Despite her small size, there are times when we just can’t take our pup with us, and on those occasions I always prefer to have a dog-sitter than to board her in a kennel. There are a lot of things to consider when choosing a sitter for your dog. Here’s a handy checklist to use the next time you’re looking for one:
1. Decide who’s hosting. Some dog owners prefer that sitters come to their home, while others are OK with leaving their pets at the sitter’s home. If your dog gets nervous or uncomfortable when in a new environment, it’s best to have a sitter come to your house and either spend the night or check in several times per day. Some dogs simply prefer familiar surroundings over companionship.
2. Ask for referrals from dog owners you trust. Read online reviews. If you hire from a company that provides dog-sitting services, choose one that is licensed and bonded, so you’re covered in the event of unforeseen circumstances.
3. Have her meet your dog before you go away. The day you’re leaving on vacation is the worst time to introduce someone to your pet. Both of them have to get to know each other so they can get comfortable with each other, and that means building some level of trust. “Watch how the sitter interacts with your pet, how your pet reacts to their arrival, and don’t be afraid to set up a nanny-cam if you have concerns,” says veterinarian Katy Nelson of Pets360.com. “This is your precious pup as well as your casa, so trust your instincts!”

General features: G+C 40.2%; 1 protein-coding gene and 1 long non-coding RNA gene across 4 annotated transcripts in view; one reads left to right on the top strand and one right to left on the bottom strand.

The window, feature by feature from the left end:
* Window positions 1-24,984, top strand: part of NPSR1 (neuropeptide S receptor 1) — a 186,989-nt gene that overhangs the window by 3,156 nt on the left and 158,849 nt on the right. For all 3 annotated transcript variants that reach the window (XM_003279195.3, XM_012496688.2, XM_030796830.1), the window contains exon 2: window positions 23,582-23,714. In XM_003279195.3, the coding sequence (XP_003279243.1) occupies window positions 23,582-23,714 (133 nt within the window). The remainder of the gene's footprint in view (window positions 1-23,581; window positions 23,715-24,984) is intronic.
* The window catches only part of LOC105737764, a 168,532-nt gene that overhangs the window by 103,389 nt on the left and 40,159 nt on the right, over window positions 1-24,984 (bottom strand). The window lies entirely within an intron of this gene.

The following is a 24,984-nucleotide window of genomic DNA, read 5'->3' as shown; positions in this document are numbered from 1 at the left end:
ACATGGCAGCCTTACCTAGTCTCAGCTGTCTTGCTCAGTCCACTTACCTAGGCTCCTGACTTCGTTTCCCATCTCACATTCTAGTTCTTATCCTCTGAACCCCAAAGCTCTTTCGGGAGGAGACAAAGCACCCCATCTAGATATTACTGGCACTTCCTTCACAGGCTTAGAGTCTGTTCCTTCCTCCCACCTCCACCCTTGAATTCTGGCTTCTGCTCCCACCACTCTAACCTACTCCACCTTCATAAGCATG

4. Tell the sitter about your dog’s habits. When I leave our dog with a sitter, I give her the rundown of Lola’s daily routine, including when she likes to have her Beneful Healthy Weight (after a walk). Providing a full picture of the dog’s feeding and exercise habits is the key to keeping him calm, like it’s just a normal day. Dogs are routine-oriented, and having this information will help ensure that things run smoothly and the dog doesn’t start acting up. If your dog loves to cuddle, let the sitter know that, too.
5. Ask the sitter how she handles problems. An experienced sitter will be able to share success stories for how they dealt with obstacles that pop up. What if it’s raining and your dog refuses to go outside to relieve itself? Many dogs suffer from separation anxiety. “Will the sitter be able to tolerate the behaviors that result from the anxiety?” asks veterinarian Vijay Sasi of Vets Plus in Menomonie, Wisconsin. This conversation will provide a lot of insight into whether the sitter is the right match for your dog.
6. Discuss emergency plans. Make sure you leave the name of your veterinarian and instructions on how you want the sitter to handle an emergency.
7. Trust your instincts! At the end of the day, there is something to be said for that inexplicable feeling you get when you know you’ve found the right sitter. Much like finding a babysitter for your child, sometimes you just have a gut feeling you’ve found the right — or in some cases, wrong — person. Don’t be afraid to pay attention to that feeling.
*This post is sponsored by Beneful. The opinions and stories are my own.